And with just one look at the amethyst gems in that brimming-full pail, Mitchell and Darlene’s deal was sealed. (At least that’s the story I tell.)

Mom and Dad have been married 50 years today.

Afterward: Freedom and Love and Raspberries Aren’t Free

I could leave it there, with the raspberry love story.

But I can’t. Because the analogies are so clear. And, honestly, I think Mom and Dad wouldn’t mind. Because they value this truth too: important things are costly.

So on this raspberry picking day two weeks after Independence Day as our country struggles through massive decision about Covid-19, please remember: freedom is not free.

Our founders pledged their lives, their fortune and their sacred honor to declare this nation free. Brave men and women still give their lives to preserve our liberty. It is effortful still, holding freedom up by tolerating different ideas— even ideas about wearing masks and virtual school plans—and by living virtuous lives.

Oh, do I know this is hard. Holding my tongue and listening, trusting good motives not despising others with different conviction… Is. So. Hard. It costs me comfort and much energy.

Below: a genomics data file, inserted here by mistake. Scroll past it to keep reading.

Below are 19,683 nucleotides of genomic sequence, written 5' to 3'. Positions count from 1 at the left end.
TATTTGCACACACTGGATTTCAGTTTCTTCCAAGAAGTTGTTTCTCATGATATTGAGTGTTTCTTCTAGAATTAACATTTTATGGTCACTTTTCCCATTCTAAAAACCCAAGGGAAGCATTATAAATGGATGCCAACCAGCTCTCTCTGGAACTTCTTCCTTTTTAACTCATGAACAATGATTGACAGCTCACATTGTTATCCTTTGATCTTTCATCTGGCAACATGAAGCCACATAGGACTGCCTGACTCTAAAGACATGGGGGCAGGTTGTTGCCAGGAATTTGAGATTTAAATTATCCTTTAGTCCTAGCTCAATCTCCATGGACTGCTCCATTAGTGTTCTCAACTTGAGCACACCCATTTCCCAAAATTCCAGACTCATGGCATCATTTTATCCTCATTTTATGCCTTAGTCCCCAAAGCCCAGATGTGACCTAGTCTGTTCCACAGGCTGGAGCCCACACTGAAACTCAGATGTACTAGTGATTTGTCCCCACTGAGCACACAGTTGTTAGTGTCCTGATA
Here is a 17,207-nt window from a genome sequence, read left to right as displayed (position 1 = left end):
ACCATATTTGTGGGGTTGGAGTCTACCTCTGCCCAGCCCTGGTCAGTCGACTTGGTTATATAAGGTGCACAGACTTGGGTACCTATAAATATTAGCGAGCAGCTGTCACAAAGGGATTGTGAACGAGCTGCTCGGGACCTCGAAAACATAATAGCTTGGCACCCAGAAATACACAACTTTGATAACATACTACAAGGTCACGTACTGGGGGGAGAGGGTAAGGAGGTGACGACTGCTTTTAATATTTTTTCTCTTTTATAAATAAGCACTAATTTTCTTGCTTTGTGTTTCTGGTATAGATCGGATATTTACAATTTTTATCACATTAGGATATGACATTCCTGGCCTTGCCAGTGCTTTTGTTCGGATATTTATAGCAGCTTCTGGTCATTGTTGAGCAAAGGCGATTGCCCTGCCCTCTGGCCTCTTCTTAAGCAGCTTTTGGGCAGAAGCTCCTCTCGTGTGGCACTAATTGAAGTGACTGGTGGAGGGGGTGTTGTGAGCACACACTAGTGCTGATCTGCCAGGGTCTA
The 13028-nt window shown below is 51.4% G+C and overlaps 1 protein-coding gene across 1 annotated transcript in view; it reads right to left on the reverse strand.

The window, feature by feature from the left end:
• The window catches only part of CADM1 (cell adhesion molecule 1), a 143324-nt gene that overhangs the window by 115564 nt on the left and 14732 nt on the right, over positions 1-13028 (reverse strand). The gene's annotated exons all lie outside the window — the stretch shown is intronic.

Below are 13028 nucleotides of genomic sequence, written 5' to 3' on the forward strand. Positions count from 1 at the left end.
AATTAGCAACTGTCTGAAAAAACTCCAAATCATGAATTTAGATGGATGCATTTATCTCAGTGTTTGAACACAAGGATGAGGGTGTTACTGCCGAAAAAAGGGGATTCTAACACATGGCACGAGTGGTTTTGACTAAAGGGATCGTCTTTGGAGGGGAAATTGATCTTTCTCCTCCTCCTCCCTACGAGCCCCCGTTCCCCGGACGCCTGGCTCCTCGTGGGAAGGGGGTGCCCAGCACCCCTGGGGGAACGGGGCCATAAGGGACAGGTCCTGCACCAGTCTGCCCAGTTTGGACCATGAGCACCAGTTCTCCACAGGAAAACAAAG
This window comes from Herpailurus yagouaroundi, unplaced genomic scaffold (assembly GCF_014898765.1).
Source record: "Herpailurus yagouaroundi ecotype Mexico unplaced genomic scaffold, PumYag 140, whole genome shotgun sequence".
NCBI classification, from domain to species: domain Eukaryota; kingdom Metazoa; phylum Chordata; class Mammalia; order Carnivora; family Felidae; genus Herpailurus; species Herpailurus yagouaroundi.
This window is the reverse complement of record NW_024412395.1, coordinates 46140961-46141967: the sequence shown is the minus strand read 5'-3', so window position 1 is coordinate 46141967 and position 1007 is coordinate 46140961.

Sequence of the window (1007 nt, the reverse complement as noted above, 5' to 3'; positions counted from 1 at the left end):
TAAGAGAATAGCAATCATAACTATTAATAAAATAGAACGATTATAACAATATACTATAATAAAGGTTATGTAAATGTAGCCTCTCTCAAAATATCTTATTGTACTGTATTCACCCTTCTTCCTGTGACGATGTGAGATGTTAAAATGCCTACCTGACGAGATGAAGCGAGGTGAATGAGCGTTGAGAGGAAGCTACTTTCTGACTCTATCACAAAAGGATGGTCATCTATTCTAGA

But spiritual freedom is costly too. It cost God the Father the death of his Beloved Son and it cost Jesus Christ his life. He gave himself for us to redeem us from all wickedness; we are not our own, we were bought at a price (Titus 2:14, 1 Corinthians 6:20). His blood-stained, nail-pieced hands bought us out of sin’s bramble.

Lately, I’ve been telling my teenaged son, None of the good stuff is free. Those ads and popups promise it. But you get what you pay for. Or what someone else paid dearly for.

So, no—love is not without cost and freedom is not free.

Neither is a bucket of raspberries.

This is how we know what love is: Jesus Christ laid down his life for us. And we ought to lay down our lives for our brothers and sisters.